Bioplastics from Starch
- February 6, 2018
- Posted by: RSIS
- Category: Chemical Engineering, Engineering
International Journal of Research and Scientific Innovation (IJRSI) | Volume I Issue VIII, December 2014 | ISSN 2321–2705
Yug Saraswat1, Misha Patel2, Tejas Sagar3, Sharmishtha Shil4
1,2,3,4 Chemical Engineering Department, Institute of Technology, Nirma University, Ahmedabad, India
Abstract- Once the most beloved commodity plastics have now become a liability. With Environmental degradation, improper waste disposal it is high time we search for alternatives which can also alleviate stress from conventional sources of energy from producing it. Bio-plastics are environment-friendly and biodegradable hence provide an effective way to replace the conventional plastics. In this paper we review starch as a source for producing bioplastics. We discuss how to generate bioplastic films from different starches, Role of plasticizers (especially glycerol and sorbitol) in producing them, discuss their properties and conclude with its importance and find ways to bring this technology to India. Keywords- Starch, Biodegradable, Bioplastics, Plasticizers, Non-conventional sources.
bout 4% of the world’s total petroleum reserves are used for plastic preparation, which are getting exhausted precipitously. The volatile oil prices in past few years, due to the political tensions in the Middle East and Africa, the major crude oil producing regions have actuated research in the area of bioplastics. They are derived from biological resources like starch from corn, tapioca, cassava, wheat, rice, etc. which are easily available in bulk quantities.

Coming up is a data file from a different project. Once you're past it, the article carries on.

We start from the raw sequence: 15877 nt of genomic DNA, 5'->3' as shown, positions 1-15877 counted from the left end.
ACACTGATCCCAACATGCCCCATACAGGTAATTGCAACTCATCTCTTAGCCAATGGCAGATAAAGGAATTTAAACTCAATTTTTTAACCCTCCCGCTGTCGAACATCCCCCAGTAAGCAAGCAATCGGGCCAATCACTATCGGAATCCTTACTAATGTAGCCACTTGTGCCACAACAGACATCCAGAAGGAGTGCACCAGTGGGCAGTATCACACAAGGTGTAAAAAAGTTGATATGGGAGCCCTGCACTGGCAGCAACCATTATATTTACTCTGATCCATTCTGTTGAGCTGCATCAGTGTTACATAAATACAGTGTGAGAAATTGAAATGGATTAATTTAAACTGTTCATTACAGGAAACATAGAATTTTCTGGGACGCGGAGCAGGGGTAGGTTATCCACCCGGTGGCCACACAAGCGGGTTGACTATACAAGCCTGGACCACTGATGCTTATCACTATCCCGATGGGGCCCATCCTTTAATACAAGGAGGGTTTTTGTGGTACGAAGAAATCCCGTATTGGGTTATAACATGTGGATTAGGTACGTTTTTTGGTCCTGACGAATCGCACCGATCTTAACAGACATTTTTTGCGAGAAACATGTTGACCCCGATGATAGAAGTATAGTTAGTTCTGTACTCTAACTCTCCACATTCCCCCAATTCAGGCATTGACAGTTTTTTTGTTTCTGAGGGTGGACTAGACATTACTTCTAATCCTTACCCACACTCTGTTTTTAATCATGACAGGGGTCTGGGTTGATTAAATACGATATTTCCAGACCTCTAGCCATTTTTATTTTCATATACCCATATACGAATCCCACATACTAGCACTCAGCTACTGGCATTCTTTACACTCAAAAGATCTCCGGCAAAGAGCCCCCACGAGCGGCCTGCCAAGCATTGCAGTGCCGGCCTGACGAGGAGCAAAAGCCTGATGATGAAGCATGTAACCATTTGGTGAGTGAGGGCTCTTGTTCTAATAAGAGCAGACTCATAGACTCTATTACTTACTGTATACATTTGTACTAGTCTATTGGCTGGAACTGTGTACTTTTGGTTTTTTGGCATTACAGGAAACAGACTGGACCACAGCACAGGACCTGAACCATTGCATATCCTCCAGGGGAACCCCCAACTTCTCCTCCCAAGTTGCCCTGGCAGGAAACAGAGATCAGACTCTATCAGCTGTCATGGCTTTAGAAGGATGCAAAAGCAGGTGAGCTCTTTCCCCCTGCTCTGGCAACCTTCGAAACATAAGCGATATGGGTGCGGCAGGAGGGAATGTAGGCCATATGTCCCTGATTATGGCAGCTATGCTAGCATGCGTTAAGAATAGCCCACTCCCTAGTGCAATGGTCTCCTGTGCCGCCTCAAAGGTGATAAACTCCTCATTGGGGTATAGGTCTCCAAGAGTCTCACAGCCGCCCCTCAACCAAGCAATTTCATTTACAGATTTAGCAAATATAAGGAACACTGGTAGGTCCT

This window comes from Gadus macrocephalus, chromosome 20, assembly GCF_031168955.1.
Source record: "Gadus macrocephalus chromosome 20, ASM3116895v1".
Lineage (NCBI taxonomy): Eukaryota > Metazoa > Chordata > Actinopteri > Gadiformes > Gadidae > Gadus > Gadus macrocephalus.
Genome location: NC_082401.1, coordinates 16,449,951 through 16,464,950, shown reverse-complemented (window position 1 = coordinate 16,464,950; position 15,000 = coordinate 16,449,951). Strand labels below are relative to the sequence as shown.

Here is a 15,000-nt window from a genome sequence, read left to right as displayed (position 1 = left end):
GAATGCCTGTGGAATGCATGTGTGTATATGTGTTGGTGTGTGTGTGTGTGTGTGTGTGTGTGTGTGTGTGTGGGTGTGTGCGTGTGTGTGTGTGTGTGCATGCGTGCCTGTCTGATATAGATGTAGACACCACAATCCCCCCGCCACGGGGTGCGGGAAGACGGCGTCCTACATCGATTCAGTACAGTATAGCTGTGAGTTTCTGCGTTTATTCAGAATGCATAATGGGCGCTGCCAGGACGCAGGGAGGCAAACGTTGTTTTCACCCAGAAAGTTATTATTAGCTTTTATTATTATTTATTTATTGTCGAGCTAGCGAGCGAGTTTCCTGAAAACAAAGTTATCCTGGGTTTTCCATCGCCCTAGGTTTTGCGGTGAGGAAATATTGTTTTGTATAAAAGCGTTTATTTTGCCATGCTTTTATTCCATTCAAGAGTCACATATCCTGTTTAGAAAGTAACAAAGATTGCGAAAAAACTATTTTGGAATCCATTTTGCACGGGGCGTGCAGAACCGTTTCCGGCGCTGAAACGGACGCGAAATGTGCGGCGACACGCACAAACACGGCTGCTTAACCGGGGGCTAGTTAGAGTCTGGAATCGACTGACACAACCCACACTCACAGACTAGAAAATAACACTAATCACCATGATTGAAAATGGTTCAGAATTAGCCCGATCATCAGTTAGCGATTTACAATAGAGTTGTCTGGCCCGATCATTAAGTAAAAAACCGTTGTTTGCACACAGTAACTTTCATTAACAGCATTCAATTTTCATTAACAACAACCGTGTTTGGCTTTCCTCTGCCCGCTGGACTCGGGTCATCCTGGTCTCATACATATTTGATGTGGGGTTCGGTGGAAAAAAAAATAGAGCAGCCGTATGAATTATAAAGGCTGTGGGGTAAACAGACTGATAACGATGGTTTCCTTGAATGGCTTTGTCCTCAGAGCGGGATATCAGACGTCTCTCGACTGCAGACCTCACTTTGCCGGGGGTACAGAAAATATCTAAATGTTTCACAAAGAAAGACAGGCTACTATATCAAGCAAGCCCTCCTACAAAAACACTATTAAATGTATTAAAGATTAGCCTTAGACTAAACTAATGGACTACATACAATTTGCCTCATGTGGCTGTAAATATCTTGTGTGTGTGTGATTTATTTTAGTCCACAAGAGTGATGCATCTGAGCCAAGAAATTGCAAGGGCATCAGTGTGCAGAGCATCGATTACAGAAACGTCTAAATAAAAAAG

The starch granules consist of amylose and branching points of amylopectin molecules. Amylose constitutes linear chains of the starch, with glucose residues linked by α-D-(1-4) bonds. Depending on the species, it constitutes 20- 30% of starch. Amylopectin has a branched structure and is composed of 300-6000 D-glucose units which are joined by α-glycosidic linkages between C-1of one D-glucose unit to C-6 of other D-glucose unit. The amylopectin content in starch is about 70% by weight that varies on the source.
III. EXTRACTION OF STARCH
Extraction of starch from potato, maize, corn etc. involves crushing of potato or maize or corn into a paste and then soaking in a bowl filled with water. The mixture is squeezed properly and the paste has to be crushed after an interval of 30 minutes for three to four times. Then paste is sieved and cloudy water collected in separate bowl. Water is vaporised and starch is obtained.